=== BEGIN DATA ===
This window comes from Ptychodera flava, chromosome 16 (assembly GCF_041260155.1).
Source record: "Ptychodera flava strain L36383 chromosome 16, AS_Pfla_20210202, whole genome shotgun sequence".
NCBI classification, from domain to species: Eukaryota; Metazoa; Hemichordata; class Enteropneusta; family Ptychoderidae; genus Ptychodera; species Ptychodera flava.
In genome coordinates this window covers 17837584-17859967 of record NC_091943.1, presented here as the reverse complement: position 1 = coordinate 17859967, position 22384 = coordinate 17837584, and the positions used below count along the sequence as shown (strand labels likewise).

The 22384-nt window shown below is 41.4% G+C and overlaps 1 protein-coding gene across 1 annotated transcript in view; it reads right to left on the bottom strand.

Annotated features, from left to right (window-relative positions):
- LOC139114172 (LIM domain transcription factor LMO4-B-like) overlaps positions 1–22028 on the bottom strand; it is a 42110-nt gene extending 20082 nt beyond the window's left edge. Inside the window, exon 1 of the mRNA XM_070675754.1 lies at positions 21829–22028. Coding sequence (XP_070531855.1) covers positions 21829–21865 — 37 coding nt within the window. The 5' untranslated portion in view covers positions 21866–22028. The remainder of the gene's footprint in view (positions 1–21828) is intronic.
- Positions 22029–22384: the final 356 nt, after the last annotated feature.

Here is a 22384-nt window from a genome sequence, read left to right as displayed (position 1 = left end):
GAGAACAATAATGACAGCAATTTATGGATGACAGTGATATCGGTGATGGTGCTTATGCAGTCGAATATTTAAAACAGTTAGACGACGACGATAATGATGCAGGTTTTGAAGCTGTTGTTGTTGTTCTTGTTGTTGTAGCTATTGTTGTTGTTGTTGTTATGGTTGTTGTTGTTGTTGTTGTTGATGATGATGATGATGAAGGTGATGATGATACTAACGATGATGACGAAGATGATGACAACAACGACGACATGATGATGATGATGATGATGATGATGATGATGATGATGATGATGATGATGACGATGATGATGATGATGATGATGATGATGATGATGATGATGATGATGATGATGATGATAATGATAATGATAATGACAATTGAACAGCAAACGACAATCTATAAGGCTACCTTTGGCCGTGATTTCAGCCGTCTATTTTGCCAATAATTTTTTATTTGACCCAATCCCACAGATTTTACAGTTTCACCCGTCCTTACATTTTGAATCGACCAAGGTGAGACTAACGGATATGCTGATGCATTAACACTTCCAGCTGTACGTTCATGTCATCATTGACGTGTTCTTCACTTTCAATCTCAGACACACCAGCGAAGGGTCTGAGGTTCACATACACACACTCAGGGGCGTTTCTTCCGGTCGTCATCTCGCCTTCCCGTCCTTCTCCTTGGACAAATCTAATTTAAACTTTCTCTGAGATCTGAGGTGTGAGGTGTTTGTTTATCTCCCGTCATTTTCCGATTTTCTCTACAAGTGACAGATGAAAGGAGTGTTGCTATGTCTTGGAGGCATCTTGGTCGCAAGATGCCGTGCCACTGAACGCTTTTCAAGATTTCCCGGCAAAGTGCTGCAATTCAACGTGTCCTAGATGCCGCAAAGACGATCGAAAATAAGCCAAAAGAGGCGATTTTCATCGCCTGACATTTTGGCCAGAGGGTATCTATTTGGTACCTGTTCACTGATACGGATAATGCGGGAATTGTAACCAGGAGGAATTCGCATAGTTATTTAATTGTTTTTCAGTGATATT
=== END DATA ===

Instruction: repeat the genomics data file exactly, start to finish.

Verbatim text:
This window comes from Ptychodera flava, chromosome 16 (assembly GCF_041260155.1).
Source record: "Ptychodera flava strain L36383 chromosome 16, AS_Pfla_20210202, whole genome shotgun sequence".
NCBI classification, from domain to species: Eukaryota; Metazoa; Hemichordata; class Enteropneusta; family Ptychoderidae; genus Ptychodera; species Ptychodera flava.
In genome coordinates this window covers 17837584-17859967 of record NC_091943.1, presented here as the reverse complement: position 1 = coordinate 17859967, position 22384 = coordinate 17837584, and the positions used below count along the sequence as shown (strand labels likewise).

The 22384-nt window shown below is 41.4% G+C and overlaps 1 protein-coding gene across 1 annotated transcript in view; it reads right to left on the bottom strand.

Annotated features, from left to right (window-relative positions):
- LOC139114172 (LIM domain transcription factor LMO4-B-like) overlaps positions 1–22028 on the bottom strand; it is a 42110-nt gene extending 20082 nt beyond the window's left edge. Inside the window, exon 1 of the mRNA XM_070675754.1 lies at positions 21829–22028. Coding sequence (XP_070531855.1) covers positions 21829–21865 — 37 coding nt within the window. The 5' untranslated portion in view covers positions 21866–22028. The remainder of the gene's footprint in view (positions 1–21828) is intronic.
- Positions 22029–22384: the final 356 nt, after the last annotated feature.

Here is a 22384-nt window from a genome sequence, read left to right as displayed (position 1 = left end):
GAGAACAATAATGACAGCAATTTATGGATGACAGTGATATCGGTGATGGTGCTTATGCAGTCGAATATTTAAAACAGTTAGACGACGACGATAATGATGCAGGTTTTGAAGCTGTTGTTGTTGTTCTTGTTGTTGTAGCTATTGTTGTTGTTGTTGTTATGGTTGTTGTTGTTGTTGTTGTTGATGATGATGATGATGAAGGTGATGATGATACTAACGATGATGACGAAGATGATGACAACAACGACGACATGATGATGATGATGATGATGATGATGATGATGATGATGATGATGATGATGACGATGATGATGATGATGATGATGATGATGATGATGATGATGATGATGATGATGATGATAATGATAATGATAATGACAATTGAACAGCAAACGACAATCTATAAGGCTACCTTTGGCCGTGATTTCAGCCGTCTATTTTGCCAATAATTTTTTATTTGACCCAATCCCACAGATTTTACAGTTTCACCCGTCCTTACATTTTGAATCGACCAAGGTGAGACTAACGGATATGCTGATGCATTAACACTTCCAGCTGTACGTTCATGTCATCATTGACGTGTTCTTCACTTTCAATCTCAGACACACCAGCGAAGGGTCTGAGGTTCACATACACACACTCAGGGGCGTTTCTTCCGGTCGTCATCTCGCCTTCCCGTCCTTCTCCTTGGACAAATCTAATTTAAACTTTCTCTGAGATCTGAGGTGTGAGGTGTTTGTTTATCTCCCGTCATTTTCCGATTTTCTCTACAAGTGACAGATGAAAGGAGTGTTGCTATGTCTTGGAGGCATCTTGGTCGCAAGATGCCGTGCCACTGAACGCTTTTCAAGATTTCCCGGCAAAGTGCTGCAATTCAACGTGTCCTAGATGCCGCAAAGACGATCGAAAATAAGCCAAAAGAGGCGATTTTCATCGCCTGACATTTTGGCCAGAGGGTATCTATTTGGTACCTGTTCACTGATACGGATAATGCGGGAATTGTAACCAGGAGGAATTCGCATAGTTATTTAATTGTTTTTCAGTGATATT